If we are talking about street food then we cannot forget about marketplaces. They offer ready-to-eat meals throughout Japan. However, there is one important rule. In Japan, you do not eat on the street! You should stand somewhere to the side and eat the food. Many places also offer a small space, where there are benches or tables. There you can admire what you are eating and do not disturbed other people. The most popular market in Tokyo is Tsukiji, although some parts of the market has been moved to a different location, there are still street food stores. In Kyoto, it will be Nishiki Market. Throughout the country, marketplaces, in addition to selling vegetables or seafood, also offer take-out food.

For us, this may seem an inappropriate place, but street food stands often also stand in the grounds of the Japanese shrines. Especially if a festival or Hanami is organized. The choice is huge, from fried to grilled or boiled dishes. The most important dishes that always appear are takoyaki and okonomiyaki.

Takoyaki are balls from a pancake batter with the addition of a Japanese dashi, in the middle there is a piece of octopus, pickled ginger and tempura flakes. They are sprinkle with katsuobushi and topping with a special sauce and mayonnaise. And although you want to sink your teeth in these delicacies as soon as possible, it’s better to stop yourself. You can burn yourself so much that you will not be able to eat anything in the next few days.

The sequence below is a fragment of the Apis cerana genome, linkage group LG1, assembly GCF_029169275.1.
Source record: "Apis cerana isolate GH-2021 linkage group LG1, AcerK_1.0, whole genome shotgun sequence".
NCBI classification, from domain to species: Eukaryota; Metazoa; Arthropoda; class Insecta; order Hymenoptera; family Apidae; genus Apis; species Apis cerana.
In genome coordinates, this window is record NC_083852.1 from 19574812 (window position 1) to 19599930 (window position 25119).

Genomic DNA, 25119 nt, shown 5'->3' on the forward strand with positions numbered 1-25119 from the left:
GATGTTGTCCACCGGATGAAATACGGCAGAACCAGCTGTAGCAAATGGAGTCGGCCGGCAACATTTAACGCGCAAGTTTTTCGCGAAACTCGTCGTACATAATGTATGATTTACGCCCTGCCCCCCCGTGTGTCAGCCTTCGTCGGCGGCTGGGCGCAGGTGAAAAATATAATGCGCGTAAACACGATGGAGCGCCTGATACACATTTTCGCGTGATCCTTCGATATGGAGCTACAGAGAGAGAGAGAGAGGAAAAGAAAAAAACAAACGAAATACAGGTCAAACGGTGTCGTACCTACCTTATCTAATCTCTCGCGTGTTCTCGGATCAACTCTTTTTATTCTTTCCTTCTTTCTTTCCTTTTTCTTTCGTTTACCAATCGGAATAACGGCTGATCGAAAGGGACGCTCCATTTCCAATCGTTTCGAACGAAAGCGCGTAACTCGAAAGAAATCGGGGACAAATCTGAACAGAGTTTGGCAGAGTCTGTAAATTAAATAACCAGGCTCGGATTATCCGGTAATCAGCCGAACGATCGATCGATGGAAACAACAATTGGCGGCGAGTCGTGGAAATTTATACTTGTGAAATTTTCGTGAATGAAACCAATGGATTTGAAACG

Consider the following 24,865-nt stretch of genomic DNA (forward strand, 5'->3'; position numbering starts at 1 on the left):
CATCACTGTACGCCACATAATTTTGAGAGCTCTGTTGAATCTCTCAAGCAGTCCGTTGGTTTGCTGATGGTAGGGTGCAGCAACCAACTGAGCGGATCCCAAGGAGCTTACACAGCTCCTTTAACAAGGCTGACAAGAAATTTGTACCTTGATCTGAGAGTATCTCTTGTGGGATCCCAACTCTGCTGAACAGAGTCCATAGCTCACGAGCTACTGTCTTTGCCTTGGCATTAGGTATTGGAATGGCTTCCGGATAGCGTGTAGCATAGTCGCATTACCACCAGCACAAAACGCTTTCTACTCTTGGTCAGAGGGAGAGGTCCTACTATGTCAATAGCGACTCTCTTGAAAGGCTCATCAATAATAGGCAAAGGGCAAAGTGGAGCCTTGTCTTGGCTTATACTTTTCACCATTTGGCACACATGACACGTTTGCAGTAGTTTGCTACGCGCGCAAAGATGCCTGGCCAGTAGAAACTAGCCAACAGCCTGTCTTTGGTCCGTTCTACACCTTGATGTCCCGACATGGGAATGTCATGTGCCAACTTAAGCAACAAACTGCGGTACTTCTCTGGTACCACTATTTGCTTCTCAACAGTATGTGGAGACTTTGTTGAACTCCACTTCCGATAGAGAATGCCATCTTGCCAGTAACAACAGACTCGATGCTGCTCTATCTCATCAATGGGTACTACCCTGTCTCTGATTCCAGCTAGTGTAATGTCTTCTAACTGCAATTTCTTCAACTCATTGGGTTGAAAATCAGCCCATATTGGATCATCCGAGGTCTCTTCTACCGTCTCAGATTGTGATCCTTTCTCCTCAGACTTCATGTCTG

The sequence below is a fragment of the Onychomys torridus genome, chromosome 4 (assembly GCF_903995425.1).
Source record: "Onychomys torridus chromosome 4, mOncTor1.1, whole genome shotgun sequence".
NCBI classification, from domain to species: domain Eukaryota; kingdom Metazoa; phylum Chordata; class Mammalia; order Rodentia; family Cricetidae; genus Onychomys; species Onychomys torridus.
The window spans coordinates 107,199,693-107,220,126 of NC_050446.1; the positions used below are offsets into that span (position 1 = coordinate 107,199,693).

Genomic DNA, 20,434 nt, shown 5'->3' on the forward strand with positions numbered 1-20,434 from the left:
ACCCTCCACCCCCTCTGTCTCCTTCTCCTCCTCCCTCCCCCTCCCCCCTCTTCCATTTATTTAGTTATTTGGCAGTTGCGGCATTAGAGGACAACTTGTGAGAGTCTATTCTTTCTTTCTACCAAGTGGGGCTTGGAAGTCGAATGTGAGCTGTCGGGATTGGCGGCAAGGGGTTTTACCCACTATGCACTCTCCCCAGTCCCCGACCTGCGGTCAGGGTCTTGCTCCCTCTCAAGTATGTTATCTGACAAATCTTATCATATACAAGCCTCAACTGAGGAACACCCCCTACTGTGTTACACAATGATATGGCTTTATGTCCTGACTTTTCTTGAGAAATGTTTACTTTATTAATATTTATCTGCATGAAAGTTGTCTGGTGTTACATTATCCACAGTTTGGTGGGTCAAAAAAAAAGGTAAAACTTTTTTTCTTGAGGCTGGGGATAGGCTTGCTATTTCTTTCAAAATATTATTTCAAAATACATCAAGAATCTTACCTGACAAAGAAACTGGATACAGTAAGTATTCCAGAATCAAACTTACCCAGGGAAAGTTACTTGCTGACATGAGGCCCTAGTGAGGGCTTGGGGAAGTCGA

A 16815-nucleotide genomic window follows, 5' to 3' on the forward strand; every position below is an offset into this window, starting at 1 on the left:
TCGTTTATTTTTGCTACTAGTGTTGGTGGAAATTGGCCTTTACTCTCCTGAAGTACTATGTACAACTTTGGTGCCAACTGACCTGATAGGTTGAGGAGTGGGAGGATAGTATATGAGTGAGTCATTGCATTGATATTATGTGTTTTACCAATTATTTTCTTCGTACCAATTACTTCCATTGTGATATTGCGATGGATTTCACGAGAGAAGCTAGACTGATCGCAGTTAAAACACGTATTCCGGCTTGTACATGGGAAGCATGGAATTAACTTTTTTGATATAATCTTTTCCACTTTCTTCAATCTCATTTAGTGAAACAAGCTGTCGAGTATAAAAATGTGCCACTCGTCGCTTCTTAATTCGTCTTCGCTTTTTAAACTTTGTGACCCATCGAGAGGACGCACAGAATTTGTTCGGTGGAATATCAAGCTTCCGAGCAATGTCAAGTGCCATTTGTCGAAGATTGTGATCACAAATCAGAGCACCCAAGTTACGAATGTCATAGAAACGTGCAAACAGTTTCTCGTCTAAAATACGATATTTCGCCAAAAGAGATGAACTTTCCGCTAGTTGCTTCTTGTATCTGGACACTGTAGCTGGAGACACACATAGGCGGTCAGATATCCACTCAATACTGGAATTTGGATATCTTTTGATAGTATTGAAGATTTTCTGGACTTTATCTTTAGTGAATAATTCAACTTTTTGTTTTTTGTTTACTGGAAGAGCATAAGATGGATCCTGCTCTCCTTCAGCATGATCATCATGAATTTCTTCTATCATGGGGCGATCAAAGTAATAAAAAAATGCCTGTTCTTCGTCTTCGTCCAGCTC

Okomiyaki is called a Japanese pizza. It’s a pancake with a lot of cabbage and various toppings, like seafood or bacon. It is fried on special plates and two versions are available: from Hiroshima and Osaka. The version from Hiroshima contains noodles and egg and there is only a thin layer of pancake on which the other ingredients are put. There is no noodles in the version from Osaka. As with Takoyaki, Okonomiyaki is also topped with sauce and sprinkled with katsuobushi.

There also must be yakitori and kushikatsu. Yakitori are grilled small portion of chicken on the stick. Yakitori can be only salted or spread with a special sauce. Juicy meat with a light, smoky aftertaste is an ideal snack for beer or sake. Kushikatsu is also a skewered dish but meat, vegetables or seafood are additionally breaded and deep fried.

Yakitori

Kushikatsu

And if you already have enough of Japanese flavors, you will surely like to try street food from other countries. Many representatives of Asian countries live in Tokyo. They also create their own districts and shopping streets. One example is Korean Shin-Okubo, where you will try tteokbokki, or rice dumplings in sweet and super-spicy sauce, cheese corn dogs or breaded pieces of chicken.

Japanese street food is so diverse that it is impossible to present it in one article, so soon expect the next part. It will also be sweet, and maybe even more tasty. In Japan, everywhere where people go to rest, shop or even pray, there is street food. In parks, temples, shotengai but also in many other places, where you do not expect it. It is an inseparable part of the Japanese life, enjoyed by everyone. Dishes that I have described are typical street food, but you will also eat them in stationary shops  or in supermarkets. They tempt you and leave you with no money. But how can you not try all this delicious food? It is impossible. One thing is for sure, you will not be hungry in Japan.

On the almost unused road in Arashiyama, we came across a seller of baked sweet potatoes. Unfortunately, it was not enough potatoes for us 🙁

All pictures belongs to @kocinka